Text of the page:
Who doesn’t want soft, supple, and wrinkle-free skin? Unfortunately, thanks to the pollutants we’re exposed to every day, our skin health goes for a toss. Furthermore, the beauty products we use on a daily basis are filled with toxic chemicals that can damage our skin, causing more harm than good.
So, what can you do to improve your skin health? Start your day by eating foods that are healthy for you and your skin. Here are some breakfast options that promise better skin.
1. Oatmeal With Banana
If you have dry, itchy skin, oatmeal could be the best breakfast you could opt for. Known for its anti-inflammatory activity, oatmeal can be used to treat dry and rough skin. Also, you can topically apply oatmeal on your skin to see instant results.1
- 1 1/4th cup skimmed milk.
- A pinch of salt.
- 1 tbsp sugar.
- 1/2 tsp vanilla.
- 1/2 cup oatmeal.
- 1 small banana, sliced and mashed.
- Boil the milk on a high flame.
- Add vanilla, sugar, and salt to the boiling milk.
- After 1 minute, add oatmeal to the mix.
- Boil on a medium flame for 5 minutes.
- Turn off the heat and add banana to the mix.
- Serve after 2–3 minutes.
2. Mushroom Omelette
Mushrooms, meanwhile, are popular for their anti-aging properties. Known to reduce fine lines, wrinkles, and other signs of aging, mushrooms can improve skin health and keep you looking young. Some studies have also noticed that mushrooms aid skin regeneration and healing, especially after an injury.5 6
- 3 large eggs.
- 100g sliced mushroom.
- 1 tsp chopped chives.
- 2 tsp olive oil.
- A knob of butter.
- A pinch of salt.
- Heat 1 tsp olive oil and some butter in a frying pan.
- Add mushrooms and saute for 2–3 minutes.
- Set aside in a bowl.
- In another bowl, beat the eggs and add chives.
- Warm the frying pan using the remaining oil.
- Pour the egg mixture into the pan.
- Gently tilt the pan from side-to-side.
- When the egg mixture has settled to form the base, add the mushrooms.
- When cooked, fold over the omelette using a knife, and serve.
3. Kiwi Blueberry Smoothie
This delicious smoothie not only has a delightful taste but also a string of skin benefits! Kiwi is rich in vitamin C, which protects your skin from aging due to sun damage. Vitamin C also moisturizes dry skin and heals inflammation.7
Furthermore, the anti-inflammatory nature of blueberries can help prevent the formation of acne and pimples. The antioxidant (anthocyanin) present in blueberry can also reduce skin damage and promote skin health. Anthocyanin, in fact, is also used in cancer treatment to soothe the skin after radiation therapy.8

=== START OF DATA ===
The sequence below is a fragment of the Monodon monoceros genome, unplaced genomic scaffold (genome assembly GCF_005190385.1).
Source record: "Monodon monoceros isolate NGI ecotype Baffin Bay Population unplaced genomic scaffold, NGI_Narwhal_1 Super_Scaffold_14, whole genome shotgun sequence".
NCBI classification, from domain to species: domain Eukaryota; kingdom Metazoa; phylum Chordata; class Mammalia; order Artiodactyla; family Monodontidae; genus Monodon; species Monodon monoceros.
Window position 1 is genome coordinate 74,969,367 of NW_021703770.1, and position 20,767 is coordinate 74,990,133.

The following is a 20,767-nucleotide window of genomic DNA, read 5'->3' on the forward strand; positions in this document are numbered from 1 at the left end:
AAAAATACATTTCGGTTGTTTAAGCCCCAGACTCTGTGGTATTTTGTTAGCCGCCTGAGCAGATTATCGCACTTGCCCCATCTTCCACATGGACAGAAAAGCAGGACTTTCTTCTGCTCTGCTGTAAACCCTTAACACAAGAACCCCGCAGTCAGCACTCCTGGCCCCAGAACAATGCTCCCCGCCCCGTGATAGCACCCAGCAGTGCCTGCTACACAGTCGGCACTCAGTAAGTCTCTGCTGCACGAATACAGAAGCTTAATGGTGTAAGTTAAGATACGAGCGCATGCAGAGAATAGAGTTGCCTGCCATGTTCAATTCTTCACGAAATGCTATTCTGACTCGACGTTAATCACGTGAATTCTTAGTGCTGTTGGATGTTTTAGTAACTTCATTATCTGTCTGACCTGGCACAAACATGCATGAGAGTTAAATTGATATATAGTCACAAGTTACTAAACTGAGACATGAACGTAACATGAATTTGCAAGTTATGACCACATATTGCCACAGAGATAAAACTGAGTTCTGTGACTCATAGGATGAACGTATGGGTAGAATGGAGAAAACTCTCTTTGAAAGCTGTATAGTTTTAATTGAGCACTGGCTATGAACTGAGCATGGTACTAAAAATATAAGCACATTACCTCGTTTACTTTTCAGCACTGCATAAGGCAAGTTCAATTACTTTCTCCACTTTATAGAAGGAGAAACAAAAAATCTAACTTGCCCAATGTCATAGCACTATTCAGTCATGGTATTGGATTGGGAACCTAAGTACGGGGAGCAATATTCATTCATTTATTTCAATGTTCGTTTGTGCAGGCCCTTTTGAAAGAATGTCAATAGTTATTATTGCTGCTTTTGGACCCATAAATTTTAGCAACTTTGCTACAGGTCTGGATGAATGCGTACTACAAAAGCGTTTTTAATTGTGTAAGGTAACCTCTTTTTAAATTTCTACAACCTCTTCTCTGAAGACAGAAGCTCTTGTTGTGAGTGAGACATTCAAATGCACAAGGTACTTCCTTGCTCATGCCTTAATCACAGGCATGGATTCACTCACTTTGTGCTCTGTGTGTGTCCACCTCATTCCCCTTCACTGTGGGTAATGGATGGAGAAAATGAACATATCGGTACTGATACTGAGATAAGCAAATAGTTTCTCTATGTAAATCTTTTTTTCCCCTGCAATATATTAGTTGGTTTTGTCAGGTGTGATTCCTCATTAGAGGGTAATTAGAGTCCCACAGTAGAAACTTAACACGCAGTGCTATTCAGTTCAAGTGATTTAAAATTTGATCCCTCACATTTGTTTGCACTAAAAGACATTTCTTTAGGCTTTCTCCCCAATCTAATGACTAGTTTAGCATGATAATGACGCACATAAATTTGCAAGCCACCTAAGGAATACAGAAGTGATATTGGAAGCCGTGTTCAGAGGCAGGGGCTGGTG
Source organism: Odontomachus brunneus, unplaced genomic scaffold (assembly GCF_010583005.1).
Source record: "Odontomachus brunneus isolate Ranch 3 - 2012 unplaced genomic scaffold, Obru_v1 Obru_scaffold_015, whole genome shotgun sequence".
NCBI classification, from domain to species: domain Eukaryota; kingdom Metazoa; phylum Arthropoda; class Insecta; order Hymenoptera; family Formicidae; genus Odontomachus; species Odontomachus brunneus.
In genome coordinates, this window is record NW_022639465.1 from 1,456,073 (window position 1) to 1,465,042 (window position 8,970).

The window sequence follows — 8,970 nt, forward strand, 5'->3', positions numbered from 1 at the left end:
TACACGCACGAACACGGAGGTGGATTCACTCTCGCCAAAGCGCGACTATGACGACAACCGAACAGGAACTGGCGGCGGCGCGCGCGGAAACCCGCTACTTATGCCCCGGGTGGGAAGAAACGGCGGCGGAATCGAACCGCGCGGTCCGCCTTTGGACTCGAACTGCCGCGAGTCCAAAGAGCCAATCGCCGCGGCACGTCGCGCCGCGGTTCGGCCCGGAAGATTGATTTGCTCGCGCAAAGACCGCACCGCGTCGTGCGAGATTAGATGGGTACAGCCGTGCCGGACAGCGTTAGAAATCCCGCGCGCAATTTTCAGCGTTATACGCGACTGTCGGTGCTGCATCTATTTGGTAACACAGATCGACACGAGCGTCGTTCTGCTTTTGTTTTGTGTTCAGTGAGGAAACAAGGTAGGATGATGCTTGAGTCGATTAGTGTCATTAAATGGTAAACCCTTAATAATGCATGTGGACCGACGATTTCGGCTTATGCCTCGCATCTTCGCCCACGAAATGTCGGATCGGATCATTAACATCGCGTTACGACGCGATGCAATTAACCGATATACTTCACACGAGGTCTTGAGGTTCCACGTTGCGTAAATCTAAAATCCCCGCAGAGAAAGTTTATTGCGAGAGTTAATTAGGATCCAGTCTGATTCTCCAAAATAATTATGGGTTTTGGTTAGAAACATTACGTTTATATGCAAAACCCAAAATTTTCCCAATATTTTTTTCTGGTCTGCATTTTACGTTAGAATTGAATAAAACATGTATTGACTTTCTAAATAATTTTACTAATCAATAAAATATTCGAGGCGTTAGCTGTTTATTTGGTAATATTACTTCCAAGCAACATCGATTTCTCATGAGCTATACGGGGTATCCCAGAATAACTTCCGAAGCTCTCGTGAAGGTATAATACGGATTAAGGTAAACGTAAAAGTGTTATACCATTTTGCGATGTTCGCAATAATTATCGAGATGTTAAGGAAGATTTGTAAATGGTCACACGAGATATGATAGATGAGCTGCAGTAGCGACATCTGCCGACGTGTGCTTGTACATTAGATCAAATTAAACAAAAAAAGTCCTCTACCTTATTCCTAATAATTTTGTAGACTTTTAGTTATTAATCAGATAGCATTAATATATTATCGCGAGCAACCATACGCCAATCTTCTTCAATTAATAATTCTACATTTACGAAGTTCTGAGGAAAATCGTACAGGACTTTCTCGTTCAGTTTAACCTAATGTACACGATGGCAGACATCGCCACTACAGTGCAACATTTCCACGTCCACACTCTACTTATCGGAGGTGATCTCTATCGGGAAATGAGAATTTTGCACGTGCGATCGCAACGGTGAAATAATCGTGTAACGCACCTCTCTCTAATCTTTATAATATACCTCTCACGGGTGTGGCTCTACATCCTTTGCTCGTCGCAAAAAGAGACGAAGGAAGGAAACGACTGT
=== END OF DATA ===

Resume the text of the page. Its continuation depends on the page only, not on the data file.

- 3/4th cup vogurt.
- 1 kiwi.
- 1 cup frozen blueberries.
- 1 banana.
- 1/8th cup skimmed milk.
- Add milk, yogurt, banana, and kiwi into the blender.
- Blend the mixture.
- Add blueberries to the blender and blend again.
- Serve cold.
4. Sweet-Potato-Pecan Pancakes
A tasty vegetable, sweet potato is rich in vitamin A and E, which are popular for their role in skin health. The vitamins present in sweet potato prevent premature skin aging by fighting photodamage caused by the sun. They also treat acne and pimples, thanks to their anti-inflammatory nature.9
Pecans are a rich source of dietary fiber, which can eliminate the toxins that cause skin damage. By eliminating toxins, pecans can also add a glow to your skin and make you look younger.
- 1 1/4 cup flour.
- 1/4 cup chopped pecans.
- 1 sliced sweet potato.
- 2 1/4 tsp baking powder.
- 1 tsp pumpkin pie spice.
- 1 cup milk.
- 1/4 cup sugar.
- 1 tsp vegetable or olive oil.
- 2 large, beaten eggs.
- A pinch of salt.
- Mix flour, baking powder, pumpkin-pie spice, and salt.
- Add 2 tbsp pecans to the mixture.
- In another bowl, add milk, oil, sugar, and eggs to the mixture.
- Combine the two mixtures and stir.
- Add sweet potatoes and continue stirring.
- Spoon 1/4 cup batter into a frying pan.
- Sprinkle both sides of the pancake with 1 tbsp pecan.
- Add seasoning and serve.
So, the next time you hit the kitchen to prepare a good breakfast, try one of the above-mentioned foods and watch your skin glow!
|↑1||Michelle Garay, M. S., M. B. A. Judith Nebus, and B. A. Menas Kizoulis. “Anti-inflammatory activities of colloidal oatmeal (Avena sativa) contribute to the effectiveness of oats in treatment of itch associated with dry, irritated skin.” Journal of Drugs in Dermatology 14, no. 1 (2015): 43-48.|
|↑2, ↑4||Peptides and Skin Health. Oregon State University.|
|↑3||Palma, Lídia, Liliana Tavares Marques, Julia Bujan, and Luís Monteiro Rodrigues. “Dietary water affects human skin hydration and biomechanics.” Clinical, cosmetic and investigational dermatology 8 (2015): 413.|
|↑5||Bowe, Whitney P. “Cosmetic benefits of natural ingredients: mushrooms, feverfew, tea, and wheat complex.” Journal of drugs in dermatology: JDD 12, no. 9 Suppl (2013): s133-6.|
|↑6||Lam, W. P., C. M. Wang, T. Y. Tsui, M. S. Wai, H. C. Tang, Y. W. Wong, L. H. Lam, L. K. Hui, and D. T. Yew. “Extract of white button mushroom affects skin healing and angiogenesis.” Microscopy research and technique 75, no. 10 (2012): 1334-1340.|
|↑7||Vitamin C and Skin Health. Linus Pauling Institute, Oregon State University.|
|↑8||Enomoto, T. Miko, Thomas Johnson, Noel Peterson, Louis Homer, Deb Walts, and Nathalie Johnson. “Combination glutathione and anthocyanins as an alternative for skin care during external-beam radiation.” The American journal of surgery 189, no. 5 (2005): 627-631.|
|↑9||Vitamin A and Skin Health. Linus Pauling Institute, Oregon State University.|